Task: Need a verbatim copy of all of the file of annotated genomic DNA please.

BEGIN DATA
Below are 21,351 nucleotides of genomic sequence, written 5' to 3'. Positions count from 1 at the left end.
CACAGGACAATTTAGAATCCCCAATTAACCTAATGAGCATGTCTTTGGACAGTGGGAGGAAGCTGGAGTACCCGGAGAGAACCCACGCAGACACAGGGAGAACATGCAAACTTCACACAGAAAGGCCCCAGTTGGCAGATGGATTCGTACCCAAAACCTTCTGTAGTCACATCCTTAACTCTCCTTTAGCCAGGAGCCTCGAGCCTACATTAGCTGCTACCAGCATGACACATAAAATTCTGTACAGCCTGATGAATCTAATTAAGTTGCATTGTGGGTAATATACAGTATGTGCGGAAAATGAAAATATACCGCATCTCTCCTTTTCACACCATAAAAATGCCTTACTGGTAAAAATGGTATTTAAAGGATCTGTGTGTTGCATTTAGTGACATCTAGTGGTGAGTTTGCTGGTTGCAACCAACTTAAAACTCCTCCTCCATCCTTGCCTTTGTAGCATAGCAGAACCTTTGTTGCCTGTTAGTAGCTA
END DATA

Below are 21,351 nucleotides of genomic sequence, written 5' to 3'. Positions count from 1 at the left end.
CACAGGACAATTTAGAATCCCCAATTAACCTAATGAGCATGTCTTTGGACAGTGGGAGGAAGCTGGAGTACCCGGAGAGAACCCACGCAGACACAGGGAGAACATGCAAACTTCACACAGAAAGGCCCCAGTTGGCAGATGGATTCGTACCCAAAACCTTCTGTAGTCACATCCTTAACTCTCCTTTAGCCAGGAGCCTCGAGCCTACATTAGCTGCTACCAGCATGACACATAAAATTCTGTACAGCCTGATGAATCTAATTAAGTTGCATTGTGGGTAATATACAGTATGTGCGGAAAATGAAAATATACCGCATCTCTCCTTTTCACACCATAAAAATGCCTTACTGGTAAAAATGGTATTTAAAGGATCTGTGTGTTGCATTTAGTGACATCTAGTGGTGAGTTTGCTGGTTGCAACCAACTTAAAACTCCTCCTCCATCCTTGCCTTTGTAGCATAGCAGAACCTTTGTTGCCTGTTAGTAGCTA